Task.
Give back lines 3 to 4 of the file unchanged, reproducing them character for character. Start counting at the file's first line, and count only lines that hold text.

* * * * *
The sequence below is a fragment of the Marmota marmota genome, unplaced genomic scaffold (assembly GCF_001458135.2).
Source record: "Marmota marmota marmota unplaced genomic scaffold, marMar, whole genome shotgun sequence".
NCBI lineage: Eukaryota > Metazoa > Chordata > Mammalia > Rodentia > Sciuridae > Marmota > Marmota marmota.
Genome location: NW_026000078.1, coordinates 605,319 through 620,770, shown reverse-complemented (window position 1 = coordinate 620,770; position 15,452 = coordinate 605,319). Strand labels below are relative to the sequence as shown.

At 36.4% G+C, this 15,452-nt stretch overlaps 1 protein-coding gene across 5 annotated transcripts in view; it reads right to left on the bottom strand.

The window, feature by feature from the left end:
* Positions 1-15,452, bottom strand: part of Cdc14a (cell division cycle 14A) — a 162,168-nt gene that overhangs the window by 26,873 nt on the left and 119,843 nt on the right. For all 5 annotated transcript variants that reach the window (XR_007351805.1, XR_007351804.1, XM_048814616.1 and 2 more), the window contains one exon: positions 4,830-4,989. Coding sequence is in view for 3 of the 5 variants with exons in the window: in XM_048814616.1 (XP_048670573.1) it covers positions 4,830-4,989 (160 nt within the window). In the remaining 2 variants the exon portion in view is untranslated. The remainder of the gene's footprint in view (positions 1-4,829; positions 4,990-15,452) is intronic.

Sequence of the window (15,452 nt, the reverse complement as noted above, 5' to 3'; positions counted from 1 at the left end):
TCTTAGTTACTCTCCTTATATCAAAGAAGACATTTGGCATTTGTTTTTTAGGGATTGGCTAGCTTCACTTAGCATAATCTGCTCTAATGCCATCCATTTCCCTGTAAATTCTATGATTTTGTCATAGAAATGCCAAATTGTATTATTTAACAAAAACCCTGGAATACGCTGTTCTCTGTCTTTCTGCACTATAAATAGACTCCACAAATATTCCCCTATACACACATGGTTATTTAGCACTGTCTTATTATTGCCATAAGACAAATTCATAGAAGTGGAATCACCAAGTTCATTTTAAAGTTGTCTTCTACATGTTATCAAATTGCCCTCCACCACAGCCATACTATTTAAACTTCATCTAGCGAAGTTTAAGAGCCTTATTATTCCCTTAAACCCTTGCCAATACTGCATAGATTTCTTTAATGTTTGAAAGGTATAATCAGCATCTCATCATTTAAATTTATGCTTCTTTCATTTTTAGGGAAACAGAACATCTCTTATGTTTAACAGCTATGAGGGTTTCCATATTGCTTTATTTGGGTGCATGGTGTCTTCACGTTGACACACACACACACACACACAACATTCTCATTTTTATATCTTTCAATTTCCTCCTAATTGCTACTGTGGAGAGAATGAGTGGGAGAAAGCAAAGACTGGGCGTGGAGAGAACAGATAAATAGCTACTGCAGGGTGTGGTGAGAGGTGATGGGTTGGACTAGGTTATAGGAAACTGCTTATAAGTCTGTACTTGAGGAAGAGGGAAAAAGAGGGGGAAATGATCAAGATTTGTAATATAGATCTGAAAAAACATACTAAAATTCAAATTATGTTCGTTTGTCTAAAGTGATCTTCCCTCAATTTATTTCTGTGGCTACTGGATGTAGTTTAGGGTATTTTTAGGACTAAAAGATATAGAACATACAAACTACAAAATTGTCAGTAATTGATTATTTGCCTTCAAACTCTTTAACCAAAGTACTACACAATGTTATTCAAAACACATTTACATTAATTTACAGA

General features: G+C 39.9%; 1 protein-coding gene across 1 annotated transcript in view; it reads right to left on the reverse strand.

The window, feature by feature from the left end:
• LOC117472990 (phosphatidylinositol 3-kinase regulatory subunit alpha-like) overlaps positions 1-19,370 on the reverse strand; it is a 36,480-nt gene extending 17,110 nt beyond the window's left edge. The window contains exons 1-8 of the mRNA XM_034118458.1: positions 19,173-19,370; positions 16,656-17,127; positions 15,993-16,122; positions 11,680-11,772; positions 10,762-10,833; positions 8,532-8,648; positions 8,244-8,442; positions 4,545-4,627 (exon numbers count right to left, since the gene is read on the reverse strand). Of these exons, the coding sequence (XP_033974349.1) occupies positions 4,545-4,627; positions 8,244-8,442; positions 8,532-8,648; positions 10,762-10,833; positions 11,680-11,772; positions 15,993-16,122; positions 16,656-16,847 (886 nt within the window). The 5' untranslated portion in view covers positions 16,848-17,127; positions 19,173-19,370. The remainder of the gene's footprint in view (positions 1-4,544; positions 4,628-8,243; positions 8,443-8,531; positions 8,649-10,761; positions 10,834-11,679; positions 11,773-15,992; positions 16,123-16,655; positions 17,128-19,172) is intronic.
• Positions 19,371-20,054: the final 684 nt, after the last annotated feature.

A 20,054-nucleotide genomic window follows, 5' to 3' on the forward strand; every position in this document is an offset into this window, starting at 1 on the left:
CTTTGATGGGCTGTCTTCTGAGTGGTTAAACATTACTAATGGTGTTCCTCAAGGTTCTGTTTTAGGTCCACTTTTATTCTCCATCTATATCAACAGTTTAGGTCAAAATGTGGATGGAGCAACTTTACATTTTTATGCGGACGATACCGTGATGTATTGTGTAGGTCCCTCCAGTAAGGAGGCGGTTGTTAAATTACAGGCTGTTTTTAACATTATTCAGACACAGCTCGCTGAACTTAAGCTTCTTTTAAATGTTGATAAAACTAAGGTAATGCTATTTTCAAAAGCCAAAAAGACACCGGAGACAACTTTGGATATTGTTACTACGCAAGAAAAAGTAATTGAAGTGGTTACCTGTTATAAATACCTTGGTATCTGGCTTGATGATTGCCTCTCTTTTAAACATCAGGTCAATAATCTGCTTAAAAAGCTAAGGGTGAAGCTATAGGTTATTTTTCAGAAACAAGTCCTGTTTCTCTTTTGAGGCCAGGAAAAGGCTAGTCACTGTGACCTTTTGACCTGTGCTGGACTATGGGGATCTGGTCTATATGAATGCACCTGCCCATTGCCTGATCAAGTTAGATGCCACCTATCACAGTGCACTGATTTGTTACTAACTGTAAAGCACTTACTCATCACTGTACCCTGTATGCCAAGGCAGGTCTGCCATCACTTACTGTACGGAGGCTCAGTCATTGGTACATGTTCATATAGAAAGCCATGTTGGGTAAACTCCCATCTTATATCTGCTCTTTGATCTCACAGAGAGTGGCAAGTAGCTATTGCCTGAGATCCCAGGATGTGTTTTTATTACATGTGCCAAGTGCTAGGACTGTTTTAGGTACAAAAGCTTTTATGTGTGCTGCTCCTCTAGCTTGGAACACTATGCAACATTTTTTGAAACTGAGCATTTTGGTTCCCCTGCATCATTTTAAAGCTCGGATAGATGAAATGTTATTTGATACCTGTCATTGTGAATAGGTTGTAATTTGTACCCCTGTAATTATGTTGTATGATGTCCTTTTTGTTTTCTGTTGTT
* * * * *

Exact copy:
NCBI lineage: Eukaryota > Metazoa > Chordata > Mammalia > Rodentia > Sciuridae > Marmota > Marmota marmota.
Genome location: NW_026000078.1, coordinates 605,319 through 620,770, shown reverse-complemented (window position 1 = coordinate 620,770; position 15,452 = coordinate 605,319). Strand labels below are relative to the sequence as shown.